McALLEN, Texas — Mexican tomatoes have become so commonplace in grocery stores and American diets, it’s easy to forget we’re still in the middle of a trade dispute over them.
A workshop at the inaugural America Trades Produce Conference March 30 to April 1 revisited the tomato suspension agreement, and while all sides get along much better than 15 years ago, there’s still some bad feelings lingering.
Here’s a refresher on the agreement: In January 2008, the U.S. Department of Commerce reinstituted the suspension of its dumping investigation into Mexican tomatoes. The issue was first brought up in April 1996. The 2008 version is the third one and has no expiration date.
There are lots of details to the rule, but basically the suspension agreement sets a floor price for two different times of the year, and if Mexican tomato shippers violate it, a 17.5% duty would be applied to all Mexican tomatoes coming into the U.S.
We’re talking $1.5 billion worth of tomatoes coming from Mexico to the U.S. in 2010.
I have a personal history with the agreement, as I wrote about it in my first column for The Packer in April of 1997, comparing the Florida/Mexico trade dispute to major league baseball owners and players striking in 1994.
The theme for both was opposing sides risking the successful product they have because they can’t get along and share billions of dollars.
In the meantime, the two tomato rivals have learned to coexist, while in the sports world, now it’s the National Football League risking its business with a labor impasse.
Panelist Reggie Brown, manager of the Maitland-based Florida Tomato Committee and executive vice president of the Florida Tomato Exchange, said the agreement has allowed tomato shippers to avoid a market collapse for 15 years.
“They would prefer there be no floor, and we would prefer no Mexican tomatoes come into the U.S.,” Brown said. “So we meet in the middle. It’s a glass half full for both of us.”
Considering the conference was one for importers of Mexican produce, Brown’s honesty was met with a few groans, but the Q&A never got heated.
After all, it’s in importers’ best interests to get along and keep selling their high quality tomatoes to American consumers.
In business, there’s nothing more important than getting paid.
So how is it that the Perishable Agricultural Commodities Act doesn’t get more love?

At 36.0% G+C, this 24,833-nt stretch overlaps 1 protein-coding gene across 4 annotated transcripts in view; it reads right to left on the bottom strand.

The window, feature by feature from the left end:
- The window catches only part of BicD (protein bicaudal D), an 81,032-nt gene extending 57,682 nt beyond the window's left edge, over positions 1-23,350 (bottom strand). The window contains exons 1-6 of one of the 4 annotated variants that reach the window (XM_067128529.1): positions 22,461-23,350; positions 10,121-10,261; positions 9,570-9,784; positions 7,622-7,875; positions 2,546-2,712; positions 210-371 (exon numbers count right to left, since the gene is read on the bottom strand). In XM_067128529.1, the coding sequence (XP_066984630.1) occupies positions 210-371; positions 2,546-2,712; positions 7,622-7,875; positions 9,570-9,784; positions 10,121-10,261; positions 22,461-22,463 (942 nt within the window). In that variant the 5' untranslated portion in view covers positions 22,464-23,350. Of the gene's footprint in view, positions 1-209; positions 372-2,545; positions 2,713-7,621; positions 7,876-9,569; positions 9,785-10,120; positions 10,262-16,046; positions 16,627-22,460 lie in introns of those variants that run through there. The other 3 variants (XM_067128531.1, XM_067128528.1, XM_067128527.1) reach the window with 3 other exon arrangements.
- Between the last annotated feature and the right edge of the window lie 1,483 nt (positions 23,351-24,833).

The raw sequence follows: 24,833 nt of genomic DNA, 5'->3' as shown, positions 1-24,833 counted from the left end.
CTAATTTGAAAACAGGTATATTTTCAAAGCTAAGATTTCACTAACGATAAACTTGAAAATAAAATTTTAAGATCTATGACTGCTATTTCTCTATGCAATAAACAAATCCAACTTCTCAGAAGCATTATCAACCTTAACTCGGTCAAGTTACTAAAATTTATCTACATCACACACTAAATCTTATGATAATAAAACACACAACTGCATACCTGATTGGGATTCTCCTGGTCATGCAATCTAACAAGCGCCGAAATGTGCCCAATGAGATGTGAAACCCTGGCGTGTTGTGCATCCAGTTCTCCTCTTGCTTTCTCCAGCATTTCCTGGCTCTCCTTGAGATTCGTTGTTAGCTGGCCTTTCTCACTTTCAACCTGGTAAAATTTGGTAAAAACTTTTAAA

Another conference workshop looked at “Getting Paid Across Borders.”
Patrick Hanemann, principal with Farm2Market Agribusiness Consulting, McAllen, likened PACA involvement to going to the dentist.
“We don’t look forward to it, but if you don’t go a couple times a year, things will be a lot worse.”
I’d say that’s not really giving PACA much love.
My impression is that the industry tends to think PACA is pretty complicated.
It can be, so the U.S. Department of Agriculture tries to ease that burden. Karla Whalen, chief of USDA’s PACA and a workshop panelist, said PACA offers a “good delivery” hotline (800-495-7222), staffed 12 hours a day by fruit and vegetable experts, to answer PACA questions.
You don’t even have to be PACA licensed to use the hotline or to file a PACA complaint, for that matter.
Inaugural produce conferences are pretty rare. The United Fresh convention has been around more than 100 years. PMA’s annual convention is more than 60. The Canadian Produce Marketing Association, which is coming right up, hosts its 86th annual convention in Montreal.
Any of our readers remember those inaugural events?
The McAllen meeting is the second new convention in less than a year, with the New York Produce Show being the other.
There are always little things that go wrong with new conferences, such as running out of space for a meal or keeping speakers to their allotted times and staying on schedule.
The America Trades Produce Conference was useful in finding its niche for importers.
Co-host, along with the Texas Produce Association, Fresh Produce Association of the America’s president Lance Jungmeyer said next year’s ATP show is set for Nogales, Ariz., pending approval from the two group’s boards.
The McAllen Convention Center is only four years old, and was an excellent site for the meeting. Nogales has no comparable venue.
Jungmeyer said many details need to be worked out.
The meeting certainly looks like a keeper.
Did you attend the America Trades Produce Conference? Leave a comment and tell us your opinion.